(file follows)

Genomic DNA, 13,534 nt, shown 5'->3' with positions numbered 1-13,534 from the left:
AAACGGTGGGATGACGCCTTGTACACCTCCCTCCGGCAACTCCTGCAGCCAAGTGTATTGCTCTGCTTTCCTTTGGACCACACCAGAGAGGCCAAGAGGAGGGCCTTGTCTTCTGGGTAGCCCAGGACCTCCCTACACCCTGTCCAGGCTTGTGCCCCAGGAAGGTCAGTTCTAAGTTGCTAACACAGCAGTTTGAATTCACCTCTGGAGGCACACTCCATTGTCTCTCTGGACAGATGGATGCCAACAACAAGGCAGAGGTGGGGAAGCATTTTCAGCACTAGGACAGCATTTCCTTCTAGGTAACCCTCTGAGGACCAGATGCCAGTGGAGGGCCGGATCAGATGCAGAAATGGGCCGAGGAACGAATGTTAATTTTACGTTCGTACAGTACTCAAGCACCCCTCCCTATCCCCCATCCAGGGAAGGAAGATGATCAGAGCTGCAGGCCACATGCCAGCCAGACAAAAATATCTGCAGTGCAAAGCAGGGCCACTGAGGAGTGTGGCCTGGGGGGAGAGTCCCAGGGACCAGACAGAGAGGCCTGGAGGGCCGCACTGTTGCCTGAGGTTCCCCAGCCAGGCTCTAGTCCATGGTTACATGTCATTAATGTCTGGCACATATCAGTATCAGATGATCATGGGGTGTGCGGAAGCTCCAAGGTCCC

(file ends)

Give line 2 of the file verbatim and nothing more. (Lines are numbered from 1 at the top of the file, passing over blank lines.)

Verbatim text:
AAACGGTGGGATGACGCCTTGTACACCTCCCTCCGGCAACTCCTGCAGCCAAGTGTATTGCTCTGCTTTCCTTTGGACCACACCAGAGAGGCCAAGAGGAGGGCCTTGTCTTCTGGGTAGCCCAGGACCTCCCTACACCCTGTCCAGGCTTGTGCCCCAGGAAGGTCAGTTCTAAGTTGCTAACACAGCAGTTTGAATTCACCTCTGGAGGCACACTCCATTGTCTCTCTGGACAGATGGATGCCAACAACAAGGCAGAGGTGGGGAAGCATTTTCAGCACTAGGACAGCATTTCCTTCTAGGTAACCCTCTGAGGACCAGATGCCAGTGGAGGGCCGGATCAGATGCAGAAATGGGCCGAGGAACGAATGTTAATTTTACGTTCGTACAGTACTCAAGCACCCCTCCCTATCCCCCATCCAGGGAAGGAAGATGATCAGAGCTGCAGGCCACATGCCAGCCAGACAAAAATATCTGCAGTGCAAAGCAGGGCCACTGAGGAGTGTGGCCTGGGGGGAGAGTCCCAGGGACCAGACAGAGAGGCCTGGAGGGCCGCACTGTTGCCTGAGGTTCCCCAGCCAGGCTCTAGTCCATGGTTACATGTCATTAATGTCTGGCACATATCAGTATCAGATGATCATGGGGTGTGCGGAAGCTCCAAGGTCCC